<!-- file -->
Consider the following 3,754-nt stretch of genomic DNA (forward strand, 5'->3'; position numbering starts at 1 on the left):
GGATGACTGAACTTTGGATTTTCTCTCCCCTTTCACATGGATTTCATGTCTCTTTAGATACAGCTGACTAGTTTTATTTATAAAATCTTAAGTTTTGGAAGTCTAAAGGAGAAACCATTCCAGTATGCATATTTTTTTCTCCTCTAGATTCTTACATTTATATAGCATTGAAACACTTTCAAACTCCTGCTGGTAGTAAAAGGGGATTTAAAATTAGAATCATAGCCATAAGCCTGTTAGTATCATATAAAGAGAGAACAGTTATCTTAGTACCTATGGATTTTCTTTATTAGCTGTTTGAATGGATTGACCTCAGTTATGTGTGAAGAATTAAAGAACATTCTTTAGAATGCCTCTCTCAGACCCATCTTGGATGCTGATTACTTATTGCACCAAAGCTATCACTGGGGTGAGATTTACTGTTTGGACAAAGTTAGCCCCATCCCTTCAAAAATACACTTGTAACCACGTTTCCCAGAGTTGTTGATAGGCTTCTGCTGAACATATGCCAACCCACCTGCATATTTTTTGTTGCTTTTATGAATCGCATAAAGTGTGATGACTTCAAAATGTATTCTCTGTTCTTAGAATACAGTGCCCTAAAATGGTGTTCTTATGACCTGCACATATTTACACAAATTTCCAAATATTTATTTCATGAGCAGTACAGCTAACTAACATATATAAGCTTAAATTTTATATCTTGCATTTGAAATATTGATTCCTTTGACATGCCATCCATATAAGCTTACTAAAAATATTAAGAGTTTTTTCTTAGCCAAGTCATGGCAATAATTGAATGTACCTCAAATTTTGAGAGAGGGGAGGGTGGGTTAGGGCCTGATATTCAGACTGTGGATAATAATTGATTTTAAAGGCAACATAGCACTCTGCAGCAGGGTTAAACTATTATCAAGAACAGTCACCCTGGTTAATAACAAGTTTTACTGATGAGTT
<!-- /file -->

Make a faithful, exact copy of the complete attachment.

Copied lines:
Consider the following 3,754-nt stretch of genomic DNA (forward strand, 5'->3'; position numbering starts at 1 on the left):
GGATGACTGAACTTTGGATTTTCTCTCCCCTTTCACATGGATTTCATGTCTCTTTAGATACAGCTGACTAGTTTTATTTATAAAATCTTAAGTTTTGGAAGTCTAAAGGAGAAACCATTCCAGTATGCATATTTTTTTCTCCTCTAGATTCTTACATTTATATAGCATTGAAACACTTTCAAACTCCTGCTGGTAGTAAAAGGGGATTTAAAATTAGAATCATAGCCATAAGCCTGTTAGTATCATATAAAGAGAGAACAGTTATCTTAGTACCTATGGATTTTCTTTATTAGCTGTTTGAATGGATTGACCTCAGTTATGTGTGAAGAATTAAAGAACATTCTTTAGAATGCCTCTCTCAGACCCATCTTGGATGCTGATTACTTATTGCACCAAAGCTATCACTGGGGTGAGATTTACTGTTTGGACAAAGTTAGCCCCATCCCTTCAAAAATACACTTGTAACCACGTTTCCCAGAGTTGTTGATAGGCTTCTGCTGAACATATGCCAACCCACCTGCATATTTTTTGTTGCTTTTATGAATCGCATAAAGTGTGATGACTTCAAAATGTATTCTCTGTTCTTAGAATACAGTGCCCTAAAATGGTGTTCTTATGACCTGCACATATTTACACAAATTTCCAAATATTTATTTCATGAGCAGTACAGCTAACTAACATATATAAGCTTAAATTTTATATCTTGCATTTGAAATATTGATTCCTTTGACATGCCATCCATATAAGCTTACTAAAAATATTAAGAGTTTTTTCTTAGCCAAGTCATGGCAATAATTGAATGTACCTCAAATTTTGAGAGAGGGGAGGGTGGGTTAGGGCCTGATATTCAGACTGTGGATAATAATTGATTTTAAAGGCAACATAGCACTCTGCAGCAGGGTTAAACTATTATCAAGAACAGTCACCCTGGTTAATAACAAGTTTTACTGATGAGTT